Submitted by John Huntley, Aberdeen Judo Academy
Left Canada on Wednesday, April 25 for my bi-yearly trip to Japan to compete in the All Japan High Dan Tournament (Zen Nihon Kodansha Taikai) held at the Kodokan in Tokyo. Sponsored by the All Japan Judo Federation, competition is restricted to Kodokan 5th dan & higher ranked judoka (Kodansha); this year there were just over 1400 competitors, about 1390 Japanese and 10 foreigners, myself included!
The Taikai is held on April 28 each year at the Kodokan , and the annual All Japan Judo Championships are held next day, April 29 at the Tokyo Budokan. It’s nice that avid judoka can take in two major events on the judo calendar back to back!
This year’s Taiki was preceded by the 130th Anniversary celebration, Kodokan Judo being originated in 1882. After the 1 ½ hour Anniversary ceremony, the awarding of long-time Taikai participation awards and the official opening comments we got underway. The individual matches started simultaneously on the four competition areas of dai-dojo, starting with the 6th dan competitors, . .
After a few hours of on-going competition, my turn to compete; I was matched against Hirokazu Murakami from Niigata. As is normal procedure for each match, we bow towards Kano Shihan’s chair situated at the Kamiza of dai-dojo, then to each other, step forward, ‘hajime’ is announced and the long awaited match is on!. As was the outcome of my match in 2008 (different opponent), I went to a ‘hikiwake (draw), each of us garnering a half a point after 3 minutes of continuous activity!
After our respective matches, Keith and I head downstairs to watch Wayne Unger (Victoria Judo Club) in his first-ever try at the Taikai. Wayne won his match with a beautiful uchimata-makikomi and walks proudly off the mat! Off we go back upstairs to watch the higher dans compete; even 8th dan competitors ‘doing their thing’!
At the conclusion of the Taikai, it was time to head out for dinner, discuss the day’s activities and prepare for the All Japan Judo Championships the next day at the Tokyo Budokan!
April 29 – Here we go! Arrived early at the Budokan after a short ride from my hotel; I recognize many faces – Yamashita sensei, Fuji sensei, Fukushima sensei, Murata sensei amongst others, . .doors open and the crowd surges in! Once inside, I stop to take in the ambiance of the Budokan; originally built in 1963-64 as the venue for the first ever judo competitions to be held in the Olympics of 1964, it is still a very impressive structure and is the headquarters of many martial arts specific to Japan! I videoed the opening ceremonies and the opening kata demonstration – this year it was Nage-no-Kata performed by Kosei Inouye – wearing a red & white belt! His older brother Tomokazu was his uke.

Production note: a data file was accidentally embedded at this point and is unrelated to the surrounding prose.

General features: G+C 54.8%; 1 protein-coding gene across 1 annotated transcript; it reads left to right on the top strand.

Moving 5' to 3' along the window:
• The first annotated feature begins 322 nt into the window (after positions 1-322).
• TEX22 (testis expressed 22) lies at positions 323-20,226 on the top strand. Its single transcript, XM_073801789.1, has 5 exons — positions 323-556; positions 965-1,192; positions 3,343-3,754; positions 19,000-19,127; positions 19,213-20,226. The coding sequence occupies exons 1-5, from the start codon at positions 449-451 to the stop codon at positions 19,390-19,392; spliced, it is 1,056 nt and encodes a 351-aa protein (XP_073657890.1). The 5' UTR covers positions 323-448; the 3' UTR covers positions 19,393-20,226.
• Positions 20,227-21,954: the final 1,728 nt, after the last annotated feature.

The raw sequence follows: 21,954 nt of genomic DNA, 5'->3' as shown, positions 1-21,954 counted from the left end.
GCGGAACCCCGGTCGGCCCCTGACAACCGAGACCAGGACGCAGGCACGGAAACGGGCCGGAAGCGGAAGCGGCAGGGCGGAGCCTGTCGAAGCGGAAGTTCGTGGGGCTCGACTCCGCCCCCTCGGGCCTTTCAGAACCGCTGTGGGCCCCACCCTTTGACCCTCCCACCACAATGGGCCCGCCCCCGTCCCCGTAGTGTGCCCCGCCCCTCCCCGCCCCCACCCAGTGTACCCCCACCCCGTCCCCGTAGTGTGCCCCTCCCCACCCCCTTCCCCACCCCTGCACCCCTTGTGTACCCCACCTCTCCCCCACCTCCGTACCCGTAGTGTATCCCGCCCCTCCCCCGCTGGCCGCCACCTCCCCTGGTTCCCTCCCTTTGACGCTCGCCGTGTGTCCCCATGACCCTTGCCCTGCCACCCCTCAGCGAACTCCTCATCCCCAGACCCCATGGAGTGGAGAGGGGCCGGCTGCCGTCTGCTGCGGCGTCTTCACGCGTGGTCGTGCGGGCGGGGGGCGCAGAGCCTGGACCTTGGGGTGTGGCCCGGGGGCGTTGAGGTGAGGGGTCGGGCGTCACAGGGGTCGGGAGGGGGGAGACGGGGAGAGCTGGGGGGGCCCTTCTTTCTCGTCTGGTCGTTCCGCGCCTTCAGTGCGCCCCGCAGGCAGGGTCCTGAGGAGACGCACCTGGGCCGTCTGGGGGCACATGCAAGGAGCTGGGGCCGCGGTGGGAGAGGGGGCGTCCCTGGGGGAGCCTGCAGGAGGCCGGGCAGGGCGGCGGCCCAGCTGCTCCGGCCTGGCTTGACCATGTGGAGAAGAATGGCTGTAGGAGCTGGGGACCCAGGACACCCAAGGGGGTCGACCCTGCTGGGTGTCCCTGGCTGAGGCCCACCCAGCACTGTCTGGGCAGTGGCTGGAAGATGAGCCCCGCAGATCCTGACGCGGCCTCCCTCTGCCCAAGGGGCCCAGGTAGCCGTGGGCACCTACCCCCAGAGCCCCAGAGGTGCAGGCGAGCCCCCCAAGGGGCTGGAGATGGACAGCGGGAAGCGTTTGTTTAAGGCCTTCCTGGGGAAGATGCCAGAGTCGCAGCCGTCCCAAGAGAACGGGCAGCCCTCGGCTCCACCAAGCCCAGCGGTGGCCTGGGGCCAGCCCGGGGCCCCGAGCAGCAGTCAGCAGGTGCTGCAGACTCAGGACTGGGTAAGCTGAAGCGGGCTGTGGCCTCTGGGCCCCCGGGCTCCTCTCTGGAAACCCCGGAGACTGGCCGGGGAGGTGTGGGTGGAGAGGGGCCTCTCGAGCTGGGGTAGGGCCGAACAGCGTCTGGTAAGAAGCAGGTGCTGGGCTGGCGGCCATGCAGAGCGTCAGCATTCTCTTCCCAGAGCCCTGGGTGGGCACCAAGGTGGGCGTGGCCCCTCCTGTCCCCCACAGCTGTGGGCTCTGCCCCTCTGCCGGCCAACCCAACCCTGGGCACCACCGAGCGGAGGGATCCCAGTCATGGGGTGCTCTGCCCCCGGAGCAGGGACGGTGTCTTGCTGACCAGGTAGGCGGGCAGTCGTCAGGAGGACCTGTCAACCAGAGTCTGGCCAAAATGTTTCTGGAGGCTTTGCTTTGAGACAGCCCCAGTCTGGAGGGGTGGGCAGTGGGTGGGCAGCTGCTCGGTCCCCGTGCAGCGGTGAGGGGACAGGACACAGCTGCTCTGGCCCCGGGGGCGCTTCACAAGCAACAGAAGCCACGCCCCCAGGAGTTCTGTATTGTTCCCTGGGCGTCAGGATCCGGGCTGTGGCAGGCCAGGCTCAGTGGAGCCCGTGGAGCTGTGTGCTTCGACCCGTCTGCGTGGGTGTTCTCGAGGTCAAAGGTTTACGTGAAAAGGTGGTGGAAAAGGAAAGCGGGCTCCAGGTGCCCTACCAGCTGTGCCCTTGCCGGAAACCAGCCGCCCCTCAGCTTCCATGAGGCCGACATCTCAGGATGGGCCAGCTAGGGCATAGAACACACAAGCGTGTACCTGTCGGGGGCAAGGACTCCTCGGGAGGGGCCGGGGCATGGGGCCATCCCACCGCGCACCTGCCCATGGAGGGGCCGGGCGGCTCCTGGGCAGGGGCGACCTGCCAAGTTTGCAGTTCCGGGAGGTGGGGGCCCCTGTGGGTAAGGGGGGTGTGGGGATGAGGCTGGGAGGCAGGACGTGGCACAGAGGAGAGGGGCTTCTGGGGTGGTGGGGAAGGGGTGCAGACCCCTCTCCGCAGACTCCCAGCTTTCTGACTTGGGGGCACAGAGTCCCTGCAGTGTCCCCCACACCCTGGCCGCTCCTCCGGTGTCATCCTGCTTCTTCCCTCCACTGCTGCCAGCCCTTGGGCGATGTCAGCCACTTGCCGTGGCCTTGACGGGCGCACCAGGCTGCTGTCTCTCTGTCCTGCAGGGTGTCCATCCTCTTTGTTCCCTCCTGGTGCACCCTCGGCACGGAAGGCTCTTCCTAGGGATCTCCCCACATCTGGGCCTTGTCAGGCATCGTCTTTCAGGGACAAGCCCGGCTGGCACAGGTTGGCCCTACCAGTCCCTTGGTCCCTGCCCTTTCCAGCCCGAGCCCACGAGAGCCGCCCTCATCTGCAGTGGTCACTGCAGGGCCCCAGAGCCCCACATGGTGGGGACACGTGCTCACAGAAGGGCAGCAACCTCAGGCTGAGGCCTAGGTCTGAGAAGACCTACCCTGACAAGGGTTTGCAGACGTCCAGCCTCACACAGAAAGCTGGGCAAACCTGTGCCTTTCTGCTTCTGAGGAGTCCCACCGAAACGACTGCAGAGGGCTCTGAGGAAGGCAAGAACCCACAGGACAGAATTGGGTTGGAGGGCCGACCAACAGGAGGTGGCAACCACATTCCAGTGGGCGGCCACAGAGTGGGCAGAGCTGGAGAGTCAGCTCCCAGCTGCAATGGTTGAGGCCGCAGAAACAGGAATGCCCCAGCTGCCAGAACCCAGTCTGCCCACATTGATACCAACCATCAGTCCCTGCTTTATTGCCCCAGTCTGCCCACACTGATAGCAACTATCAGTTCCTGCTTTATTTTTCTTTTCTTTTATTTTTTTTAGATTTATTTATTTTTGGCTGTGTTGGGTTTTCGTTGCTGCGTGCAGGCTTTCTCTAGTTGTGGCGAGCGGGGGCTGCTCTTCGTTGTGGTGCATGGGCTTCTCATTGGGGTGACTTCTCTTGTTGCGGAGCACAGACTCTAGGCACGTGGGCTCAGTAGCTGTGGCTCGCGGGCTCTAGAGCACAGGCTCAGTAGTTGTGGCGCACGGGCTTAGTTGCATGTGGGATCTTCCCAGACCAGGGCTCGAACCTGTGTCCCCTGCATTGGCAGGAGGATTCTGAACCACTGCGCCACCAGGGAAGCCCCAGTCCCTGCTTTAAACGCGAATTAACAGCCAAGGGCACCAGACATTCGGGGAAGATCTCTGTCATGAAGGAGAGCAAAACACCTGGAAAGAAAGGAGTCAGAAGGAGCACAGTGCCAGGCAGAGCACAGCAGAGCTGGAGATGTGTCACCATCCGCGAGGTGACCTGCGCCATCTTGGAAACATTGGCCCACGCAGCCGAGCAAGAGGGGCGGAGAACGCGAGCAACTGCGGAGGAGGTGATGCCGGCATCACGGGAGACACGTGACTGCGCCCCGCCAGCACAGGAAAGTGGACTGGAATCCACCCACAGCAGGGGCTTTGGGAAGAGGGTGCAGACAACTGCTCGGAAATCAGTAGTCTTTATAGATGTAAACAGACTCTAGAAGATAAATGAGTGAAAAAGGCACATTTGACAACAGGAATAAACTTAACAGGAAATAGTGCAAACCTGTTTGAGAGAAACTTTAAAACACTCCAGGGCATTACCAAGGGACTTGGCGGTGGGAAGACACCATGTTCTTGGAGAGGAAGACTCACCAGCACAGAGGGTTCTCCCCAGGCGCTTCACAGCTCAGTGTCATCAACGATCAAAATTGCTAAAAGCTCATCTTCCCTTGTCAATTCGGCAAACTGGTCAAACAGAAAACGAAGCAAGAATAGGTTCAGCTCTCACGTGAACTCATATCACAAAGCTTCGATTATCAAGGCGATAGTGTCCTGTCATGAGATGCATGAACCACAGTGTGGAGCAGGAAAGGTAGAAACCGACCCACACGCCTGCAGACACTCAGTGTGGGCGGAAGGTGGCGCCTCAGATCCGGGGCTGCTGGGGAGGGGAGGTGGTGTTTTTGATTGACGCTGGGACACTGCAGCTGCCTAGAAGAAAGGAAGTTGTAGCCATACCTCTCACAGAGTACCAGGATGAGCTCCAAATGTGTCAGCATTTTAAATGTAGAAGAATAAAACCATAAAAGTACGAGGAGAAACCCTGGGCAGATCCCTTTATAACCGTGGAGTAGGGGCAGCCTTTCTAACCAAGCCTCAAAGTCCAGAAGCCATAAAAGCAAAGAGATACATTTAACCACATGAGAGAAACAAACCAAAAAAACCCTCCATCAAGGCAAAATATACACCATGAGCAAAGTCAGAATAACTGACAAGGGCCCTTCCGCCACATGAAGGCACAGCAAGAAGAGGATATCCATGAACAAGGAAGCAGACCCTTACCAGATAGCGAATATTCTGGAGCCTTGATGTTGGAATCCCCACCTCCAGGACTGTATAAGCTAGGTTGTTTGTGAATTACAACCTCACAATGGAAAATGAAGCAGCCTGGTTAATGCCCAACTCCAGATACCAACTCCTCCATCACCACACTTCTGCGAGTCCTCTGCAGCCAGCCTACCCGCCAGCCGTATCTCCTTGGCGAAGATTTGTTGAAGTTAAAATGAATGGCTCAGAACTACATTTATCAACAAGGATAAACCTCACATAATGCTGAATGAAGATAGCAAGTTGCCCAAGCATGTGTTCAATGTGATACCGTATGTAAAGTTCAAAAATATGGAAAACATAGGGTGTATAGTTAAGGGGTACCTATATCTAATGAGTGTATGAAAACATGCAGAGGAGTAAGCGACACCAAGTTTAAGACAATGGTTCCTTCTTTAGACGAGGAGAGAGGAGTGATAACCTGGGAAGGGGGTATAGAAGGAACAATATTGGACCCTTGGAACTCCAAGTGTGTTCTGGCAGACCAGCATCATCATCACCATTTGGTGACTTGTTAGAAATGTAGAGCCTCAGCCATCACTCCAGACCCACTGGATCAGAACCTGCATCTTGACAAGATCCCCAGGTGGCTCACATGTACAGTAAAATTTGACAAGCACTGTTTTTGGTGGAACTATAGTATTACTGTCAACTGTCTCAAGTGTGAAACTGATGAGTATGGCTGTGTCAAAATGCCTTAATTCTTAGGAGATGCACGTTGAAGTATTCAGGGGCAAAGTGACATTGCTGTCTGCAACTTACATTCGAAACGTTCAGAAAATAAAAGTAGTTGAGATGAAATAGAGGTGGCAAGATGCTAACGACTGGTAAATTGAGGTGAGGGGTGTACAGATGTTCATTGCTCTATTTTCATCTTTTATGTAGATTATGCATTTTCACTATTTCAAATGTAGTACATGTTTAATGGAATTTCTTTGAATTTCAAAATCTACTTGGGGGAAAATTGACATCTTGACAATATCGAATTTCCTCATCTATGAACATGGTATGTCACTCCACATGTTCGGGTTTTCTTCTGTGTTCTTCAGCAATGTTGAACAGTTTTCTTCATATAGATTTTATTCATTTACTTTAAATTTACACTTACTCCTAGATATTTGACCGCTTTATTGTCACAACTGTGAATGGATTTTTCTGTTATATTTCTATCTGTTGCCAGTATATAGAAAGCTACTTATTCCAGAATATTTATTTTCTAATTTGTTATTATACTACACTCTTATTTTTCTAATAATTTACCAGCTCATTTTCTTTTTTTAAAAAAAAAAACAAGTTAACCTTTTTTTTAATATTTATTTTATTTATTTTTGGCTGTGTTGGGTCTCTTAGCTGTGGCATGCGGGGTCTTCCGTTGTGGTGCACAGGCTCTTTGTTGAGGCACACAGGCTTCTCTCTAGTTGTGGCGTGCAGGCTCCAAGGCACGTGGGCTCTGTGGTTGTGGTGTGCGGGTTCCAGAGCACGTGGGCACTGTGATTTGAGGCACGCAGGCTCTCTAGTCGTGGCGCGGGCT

After some hard fought matches and some interesting upsets of top favourites the final match of the day is upon us! Competing for first place are Hirotaka Kato (4 dan, 26 years old, 93Kg.) vs. Ryuta Ishii (3 dan, 29 years old, 135Kg.) quite a size difference! But in the end, the good small judoka beat the good big judoka – with an ippon technique! The Budokan erupted with cheers & clapping!
With the Taikai and the All Japan Judo Championships over with, the balance of my trip was sight-seeing around Tokyo & Kamakura plus taking in the many activities at the Kodokan!
Taking place in dai-dojo at Kodokan since arriving in Tokyo that I videoed:
Children’s classes go from 4:40 – 6:00PM; senior beginners go 5:30 – 7:00PM and general open randori goes 6:00 – 8:00PM! Dai-dojo is comprised of 420 mats (imperial measure) all floating on giant coil springs; mat surface measures 87’ x 87’ and is large enough to have different groups all working out at the same time!
May 1 – visited my friend Naoki Murata sensei, the curator of the Kodokan Library & Museum, discussed judo activities world-wide in general, and some specifics of
Canadian judo; I promised to send him some detailed information on the history of Canadian Judo and in passing he indicated that the All Japan Judo Federation would be holding a kata standardization clinic the next day in dai-dojo! He invited me to take it in; he didn’t have to ask me twice! What an impressive opening – twelve senior red & white belt instructors – plus one red belt (Matsushita – 9th dan) lined up opposite approximately 45 – 50 black belt judoka from various prefectures of Japan! The clinic lasted three hours, was very interesting and informative as to the individual performances observed, . . !
May 4, Friday – the All Japan Judo Federation hosted a technique clinic in dai-dojo at Kodokan, featuring black belt competitors demonstrating their favourite technique. Signs were posted, indicating what technique would be demonstrated and practiced on which mat, and the judoka would go to a specific mat to take part. Very interesting watching the kids paying rapt attention to every detail!
May 5, Saturday – All Japan High School Championships and my day to leave for home, . . I went to dai-dojo early – sure enough, the place was packed; judoka warming up, . . some doing static uchikomi, some doing dynamic uchikomi, some doing ukemi. I managed to get in a good hour of on/off video footage before it was time to head for Narita Airport, . . visited the Kodokan gift shop for last minute gift purchases on my way out, and then off to Suidobashi subway station for the trip to Tokyo Central and a transfer to the Narita Express line to the airport.
Checked in at the United Airlines counter, down to the Duty-Free shops to browse around until departure time and sent miscellaneous e-mails from my BlackBerry Playbook; there are WiFi hotspots in all locations in Narita, Seattle and Vancouver Airports !
An excellent flight back to Vancouver, short stop in YVR and then home to Kamloops – another great trip and wonderful memories!